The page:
Due to the increasing availability of massively parallel DNA sequencing in the clinic [161], CASK-related and other rare disorders are becoming ever-easier to diagnose [73]. While early molecular diagnosis is of high value, especially when paired with genetic counseling [39], prompt initiation of therapy to enhance brain and cognitive development is an important goal. As with Duchenne/Becker muscular dystrophy [25], one initial strategy would be to convert a severe CASK phenotype to a mild one. Together, our discoveries of the CASK-LOF bushy neurite-arbor phenotype and an automated microfluidic system for CNS tissue dissociation provide a novel cell-based assay for first-line drug discovery. There are precedents for applying microsystems technology to cell-based assays for drug screening [28, 166] to identify small molecules [152], peptides [114, 163], or antibodies [45, 140]. Compounds that improve the bushy phenotype of mutant Drosophila neurons in vitro would then be candidates for testing in other CASK-LOF animal models or human neurons from iPSc lines.

CASK disorders represent a prime target for drug discovery, not only because of the obvious unmet medical need but also because of CASK is the hub of a genetic regulatory network. These dozen proteins have essential functions in brain and cognitive development, including acquisition of normal brain size (Additional file: Table A1). Drugs that boost CASK function may also be beneficial for disorders caused by mutations in CASK-partner genes.

Availability of data and materials

Drosophila stocks used in these studies are available from the corresponding author and/or the Bloomington Drosophila Stock Center. The data generated and analyzed for this research will be made available by the authors upon reasonable request.



Autism spectrum disorder




Central nervous system


Crown-rump length


Days in vitro




Fetal bovine serum


Human embryonic stem cells


Intellectual disability


Induced pluripotent stem cell(s)




Loss of function


Membrane-associated guanylate kinase


Microcephaly with pontine-cerebellar hypoplasia




Wandering third instar larva(e)


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The authors thank neuroscience students Monica Chaung, Hannah Schmitz, Cecilia Brown, Lauren Pisani, and Rachel Bear for assistance with lab experiments; Moriah Gottman for analysis of ID and microcephaly in OMIM; engineering students Kenneth Decker and Pengcheng Cai for conducting many microdevice trials; Dr. Wulfila Gronenberg for help with adult head histology; Dr. Dean Billheimer, Kyle Humphrey, and Nathan Grunow for guidance on use of linear mixed effects modeling for statistical analyses; Dr. Daniel Gray for advice on 3D data display; Drs. Robert Kraft, David R. Andrew, A. John Clark, Jane Pepard, Gerald M. Maggiora, Sara A. Lewis, and Kathleen K. Siwicki for helpful discussions on experiments and data; Anna Burns and Dr. Lynne Oland for advice on neuronal cell culture; and Dr. Jennifer K. Inlow for guidance on sequence comparisons.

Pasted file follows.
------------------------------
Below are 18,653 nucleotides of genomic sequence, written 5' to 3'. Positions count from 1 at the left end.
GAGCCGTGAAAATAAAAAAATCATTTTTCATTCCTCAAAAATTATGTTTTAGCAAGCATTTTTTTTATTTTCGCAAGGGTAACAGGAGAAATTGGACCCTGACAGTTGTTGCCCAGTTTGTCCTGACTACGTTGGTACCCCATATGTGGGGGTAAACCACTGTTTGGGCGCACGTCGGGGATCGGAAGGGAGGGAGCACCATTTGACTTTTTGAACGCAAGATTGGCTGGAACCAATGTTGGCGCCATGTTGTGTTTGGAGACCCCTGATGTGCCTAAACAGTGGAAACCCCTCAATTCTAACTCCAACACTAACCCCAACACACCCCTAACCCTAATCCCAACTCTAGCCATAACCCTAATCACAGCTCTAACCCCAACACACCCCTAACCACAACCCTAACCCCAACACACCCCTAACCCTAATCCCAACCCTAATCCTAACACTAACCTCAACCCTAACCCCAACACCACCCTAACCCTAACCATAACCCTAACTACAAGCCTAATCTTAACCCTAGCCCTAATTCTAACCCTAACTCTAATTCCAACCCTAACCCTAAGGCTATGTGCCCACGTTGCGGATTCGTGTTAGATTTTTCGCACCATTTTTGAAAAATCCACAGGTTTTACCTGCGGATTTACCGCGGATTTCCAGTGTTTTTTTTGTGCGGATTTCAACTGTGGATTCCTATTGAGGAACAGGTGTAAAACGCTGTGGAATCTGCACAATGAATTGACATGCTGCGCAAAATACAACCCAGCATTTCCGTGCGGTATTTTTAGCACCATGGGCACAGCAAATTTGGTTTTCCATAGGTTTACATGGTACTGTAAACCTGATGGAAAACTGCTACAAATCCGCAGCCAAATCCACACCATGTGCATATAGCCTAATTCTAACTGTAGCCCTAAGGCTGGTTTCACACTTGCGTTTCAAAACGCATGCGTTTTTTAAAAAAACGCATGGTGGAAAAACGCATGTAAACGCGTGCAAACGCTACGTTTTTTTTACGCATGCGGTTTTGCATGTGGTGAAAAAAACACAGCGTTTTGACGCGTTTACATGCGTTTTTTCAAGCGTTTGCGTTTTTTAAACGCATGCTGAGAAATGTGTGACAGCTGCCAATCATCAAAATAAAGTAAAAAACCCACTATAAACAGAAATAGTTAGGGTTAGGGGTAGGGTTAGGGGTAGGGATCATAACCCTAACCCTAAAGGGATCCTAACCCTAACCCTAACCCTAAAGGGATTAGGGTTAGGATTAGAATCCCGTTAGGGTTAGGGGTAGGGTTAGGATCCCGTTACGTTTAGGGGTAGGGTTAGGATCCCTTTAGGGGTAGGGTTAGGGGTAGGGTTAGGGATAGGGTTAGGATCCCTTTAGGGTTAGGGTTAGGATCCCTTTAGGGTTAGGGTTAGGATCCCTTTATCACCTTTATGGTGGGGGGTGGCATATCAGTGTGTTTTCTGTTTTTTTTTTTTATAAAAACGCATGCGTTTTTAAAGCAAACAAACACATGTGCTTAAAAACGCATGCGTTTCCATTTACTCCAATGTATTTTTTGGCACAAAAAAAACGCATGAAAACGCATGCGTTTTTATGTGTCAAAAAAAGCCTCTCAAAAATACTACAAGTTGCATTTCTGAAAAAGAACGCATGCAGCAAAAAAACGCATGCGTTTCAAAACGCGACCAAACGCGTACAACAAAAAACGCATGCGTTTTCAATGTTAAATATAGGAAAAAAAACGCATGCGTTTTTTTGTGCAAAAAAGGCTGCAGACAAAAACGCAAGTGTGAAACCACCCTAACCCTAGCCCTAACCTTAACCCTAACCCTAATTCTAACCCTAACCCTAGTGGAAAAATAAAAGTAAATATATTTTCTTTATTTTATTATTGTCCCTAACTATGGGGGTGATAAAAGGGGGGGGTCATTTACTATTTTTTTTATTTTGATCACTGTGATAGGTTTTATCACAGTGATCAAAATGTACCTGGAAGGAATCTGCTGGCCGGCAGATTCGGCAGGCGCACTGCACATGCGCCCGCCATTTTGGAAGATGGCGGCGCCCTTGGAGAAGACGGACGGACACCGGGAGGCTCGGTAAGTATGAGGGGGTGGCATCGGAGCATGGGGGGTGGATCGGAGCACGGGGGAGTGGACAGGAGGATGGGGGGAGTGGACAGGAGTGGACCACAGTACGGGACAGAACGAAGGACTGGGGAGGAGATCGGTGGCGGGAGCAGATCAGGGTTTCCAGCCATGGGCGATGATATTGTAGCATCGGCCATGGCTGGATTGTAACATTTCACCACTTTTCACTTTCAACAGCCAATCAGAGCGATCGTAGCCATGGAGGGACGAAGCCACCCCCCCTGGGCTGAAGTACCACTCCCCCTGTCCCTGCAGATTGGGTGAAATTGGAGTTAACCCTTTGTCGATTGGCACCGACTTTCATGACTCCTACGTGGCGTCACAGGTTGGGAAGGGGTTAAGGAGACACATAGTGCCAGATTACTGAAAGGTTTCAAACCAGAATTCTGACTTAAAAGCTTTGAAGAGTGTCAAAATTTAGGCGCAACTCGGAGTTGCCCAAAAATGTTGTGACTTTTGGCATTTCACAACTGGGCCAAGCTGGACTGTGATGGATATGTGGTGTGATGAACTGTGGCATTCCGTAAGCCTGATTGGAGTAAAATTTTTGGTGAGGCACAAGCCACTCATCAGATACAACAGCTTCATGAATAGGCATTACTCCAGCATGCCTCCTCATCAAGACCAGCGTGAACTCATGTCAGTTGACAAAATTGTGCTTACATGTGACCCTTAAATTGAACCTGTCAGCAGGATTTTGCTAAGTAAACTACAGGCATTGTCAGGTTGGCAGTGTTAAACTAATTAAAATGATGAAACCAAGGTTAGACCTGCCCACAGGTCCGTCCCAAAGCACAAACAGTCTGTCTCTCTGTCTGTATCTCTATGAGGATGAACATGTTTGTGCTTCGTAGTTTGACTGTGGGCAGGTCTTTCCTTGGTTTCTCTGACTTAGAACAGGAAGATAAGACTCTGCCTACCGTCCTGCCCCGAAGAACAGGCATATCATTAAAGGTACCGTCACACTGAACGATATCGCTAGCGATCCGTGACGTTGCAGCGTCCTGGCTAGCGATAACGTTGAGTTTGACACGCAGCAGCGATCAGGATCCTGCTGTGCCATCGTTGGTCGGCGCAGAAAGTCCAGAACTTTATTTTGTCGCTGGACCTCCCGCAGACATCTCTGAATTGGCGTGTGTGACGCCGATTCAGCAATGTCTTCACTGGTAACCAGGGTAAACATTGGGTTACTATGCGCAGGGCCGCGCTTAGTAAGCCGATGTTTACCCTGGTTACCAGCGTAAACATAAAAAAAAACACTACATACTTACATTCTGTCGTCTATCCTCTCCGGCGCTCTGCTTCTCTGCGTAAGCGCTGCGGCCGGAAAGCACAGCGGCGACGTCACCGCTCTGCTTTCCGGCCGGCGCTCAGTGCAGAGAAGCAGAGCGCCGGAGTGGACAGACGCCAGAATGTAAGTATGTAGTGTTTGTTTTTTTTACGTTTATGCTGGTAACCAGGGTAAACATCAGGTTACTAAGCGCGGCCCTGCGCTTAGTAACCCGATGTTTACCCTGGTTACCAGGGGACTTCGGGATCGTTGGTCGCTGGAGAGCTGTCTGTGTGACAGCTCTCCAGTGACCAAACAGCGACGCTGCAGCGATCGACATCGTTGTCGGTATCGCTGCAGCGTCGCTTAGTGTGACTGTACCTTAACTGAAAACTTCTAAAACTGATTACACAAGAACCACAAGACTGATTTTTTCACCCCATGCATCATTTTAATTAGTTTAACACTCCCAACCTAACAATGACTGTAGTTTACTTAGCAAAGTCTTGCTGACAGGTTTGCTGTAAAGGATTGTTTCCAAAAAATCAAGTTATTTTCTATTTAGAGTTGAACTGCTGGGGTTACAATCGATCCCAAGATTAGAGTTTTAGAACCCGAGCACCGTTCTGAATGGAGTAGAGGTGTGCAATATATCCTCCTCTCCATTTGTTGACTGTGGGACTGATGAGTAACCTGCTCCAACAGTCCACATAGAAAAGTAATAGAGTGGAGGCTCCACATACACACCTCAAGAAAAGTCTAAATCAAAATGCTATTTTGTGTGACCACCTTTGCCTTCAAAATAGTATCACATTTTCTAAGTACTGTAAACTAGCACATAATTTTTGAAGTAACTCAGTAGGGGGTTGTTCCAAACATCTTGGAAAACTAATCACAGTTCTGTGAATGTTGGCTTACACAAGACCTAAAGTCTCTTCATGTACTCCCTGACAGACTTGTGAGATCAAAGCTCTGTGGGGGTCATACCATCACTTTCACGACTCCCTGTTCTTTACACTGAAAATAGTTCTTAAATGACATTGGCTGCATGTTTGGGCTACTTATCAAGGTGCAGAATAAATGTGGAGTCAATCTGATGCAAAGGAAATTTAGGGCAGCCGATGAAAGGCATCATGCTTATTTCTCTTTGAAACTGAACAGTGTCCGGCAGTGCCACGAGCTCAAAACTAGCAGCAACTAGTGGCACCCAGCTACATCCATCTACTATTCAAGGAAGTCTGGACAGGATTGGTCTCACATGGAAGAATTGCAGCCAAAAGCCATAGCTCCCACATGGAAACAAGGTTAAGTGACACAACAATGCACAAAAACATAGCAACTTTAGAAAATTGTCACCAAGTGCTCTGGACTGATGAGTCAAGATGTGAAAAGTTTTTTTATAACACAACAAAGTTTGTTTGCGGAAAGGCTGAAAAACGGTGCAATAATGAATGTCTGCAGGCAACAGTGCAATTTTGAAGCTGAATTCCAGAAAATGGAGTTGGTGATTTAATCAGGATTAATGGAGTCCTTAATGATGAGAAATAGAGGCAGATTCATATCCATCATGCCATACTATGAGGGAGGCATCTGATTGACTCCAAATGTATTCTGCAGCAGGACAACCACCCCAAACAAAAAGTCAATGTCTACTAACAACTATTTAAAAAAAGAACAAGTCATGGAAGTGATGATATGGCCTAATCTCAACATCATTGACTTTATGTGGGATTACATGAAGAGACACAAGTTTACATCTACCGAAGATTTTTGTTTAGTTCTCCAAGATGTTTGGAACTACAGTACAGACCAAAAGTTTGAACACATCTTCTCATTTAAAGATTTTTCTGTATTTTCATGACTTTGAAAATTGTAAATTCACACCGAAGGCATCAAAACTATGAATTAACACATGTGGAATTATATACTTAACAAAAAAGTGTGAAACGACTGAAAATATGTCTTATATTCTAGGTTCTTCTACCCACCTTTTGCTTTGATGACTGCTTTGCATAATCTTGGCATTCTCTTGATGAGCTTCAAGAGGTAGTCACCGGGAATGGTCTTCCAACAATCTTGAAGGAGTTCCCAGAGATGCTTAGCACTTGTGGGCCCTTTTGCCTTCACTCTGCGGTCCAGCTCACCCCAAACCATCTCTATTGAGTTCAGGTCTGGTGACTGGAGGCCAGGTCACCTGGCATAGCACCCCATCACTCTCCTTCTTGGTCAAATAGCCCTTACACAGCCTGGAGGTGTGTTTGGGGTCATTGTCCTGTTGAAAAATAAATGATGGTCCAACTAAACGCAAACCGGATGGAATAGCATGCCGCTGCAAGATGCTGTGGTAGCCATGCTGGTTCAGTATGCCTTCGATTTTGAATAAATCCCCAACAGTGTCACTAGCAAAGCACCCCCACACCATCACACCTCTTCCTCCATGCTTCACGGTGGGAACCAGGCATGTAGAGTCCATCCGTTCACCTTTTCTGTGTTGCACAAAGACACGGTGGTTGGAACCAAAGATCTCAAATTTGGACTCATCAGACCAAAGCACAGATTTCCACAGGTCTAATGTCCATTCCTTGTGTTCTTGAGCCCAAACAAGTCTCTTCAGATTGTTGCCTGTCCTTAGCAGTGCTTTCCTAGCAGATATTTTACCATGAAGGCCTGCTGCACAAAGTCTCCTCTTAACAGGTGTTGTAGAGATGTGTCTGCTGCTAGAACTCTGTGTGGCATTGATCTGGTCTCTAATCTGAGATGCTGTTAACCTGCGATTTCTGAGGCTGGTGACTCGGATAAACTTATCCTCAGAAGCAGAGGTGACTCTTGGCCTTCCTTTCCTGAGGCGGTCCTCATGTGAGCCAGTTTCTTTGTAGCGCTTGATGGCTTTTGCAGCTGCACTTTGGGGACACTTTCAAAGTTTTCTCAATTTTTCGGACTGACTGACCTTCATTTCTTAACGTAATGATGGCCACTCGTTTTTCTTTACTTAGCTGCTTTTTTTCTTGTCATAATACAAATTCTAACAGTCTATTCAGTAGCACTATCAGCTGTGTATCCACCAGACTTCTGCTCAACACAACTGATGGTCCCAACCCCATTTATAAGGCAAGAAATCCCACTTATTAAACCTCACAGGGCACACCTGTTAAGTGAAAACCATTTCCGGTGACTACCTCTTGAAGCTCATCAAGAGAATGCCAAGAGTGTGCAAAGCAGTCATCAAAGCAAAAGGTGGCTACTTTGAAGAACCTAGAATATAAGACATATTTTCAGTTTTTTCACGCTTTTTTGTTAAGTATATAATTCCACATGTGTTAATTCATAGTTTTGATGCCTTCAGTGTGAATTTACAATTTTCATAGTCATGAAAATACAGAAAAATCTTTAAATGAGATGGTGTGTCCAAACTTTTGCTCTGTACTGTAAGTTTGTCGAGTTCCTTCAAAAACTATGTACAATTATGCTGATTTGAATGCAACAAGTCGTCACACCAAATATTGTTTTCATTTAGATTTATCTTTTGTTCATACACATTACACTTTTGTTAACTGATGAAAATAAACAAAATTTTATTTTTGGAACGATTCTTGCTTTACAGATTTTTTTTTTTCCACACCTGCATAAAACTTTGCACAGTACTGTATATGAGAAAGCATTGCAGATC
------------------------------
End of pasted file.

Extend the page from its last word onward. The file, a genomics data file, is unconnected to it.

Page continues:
Funding support for this work was provided by TechLaunch Arizona (J.L., L.L.R., and Y.Z.), a Fulbright Foreign Student Program scholarship (J.A.T.), and the Jérôme Lejeune Foundation (Research grant #1555 to L.L.R.)

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All four authors contributed to research design and data analysis, with emphasis on neurobiological experiments (J.A.T., L.L.R.) or microfluidic technology development (J.L., Y.Z.). J.A.T. and L.J. conducted experiments. J.A.T. wrote software. J.A.T., L.L.R., and L.J. designed figures and tables. All four authors participated in drafting, editing, and reviewing the manuscript.

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Correspondence to Linda L. Restifo.

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Supplementary Information

Additional file 1: Table A1.

CASK Binding Partners and Target Genes linked to Neurodevelopmental Disease.

Additional file 2: Table A2.

Case reports and series of CASK-related disorders.

Additional file 3: Table A3.

Effects of CASK LOF mutation on neurite-arbor morphology: analysis across nine experiments.

Additional file 4: Figure A1.

Amino acid sequence comparison of human and fruit fly CASK.

Additional file 5: Figure A2.

Frequency distributions of neurite-arbor parameters of CASK-mutant vs. -control neurons.

Additional file 6: Figure A3.

Rat E18 hippocampal neurons cultured after dissociation in microfluidic devices.

Additional file 7: Figure A4.

Consistency of neurite-arbor parameters of neurons dissociated in single- vs. twinchannel microfluidic devices.

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Tello, J.A., Jiang, L., Zohar, Y. et al. Drosophila CASK regulates brain size and neuronal morphogenesis, providing a genetic model of postnatal microcephaly suitable for drug discovery. Neural Dev 18, 6 (2023).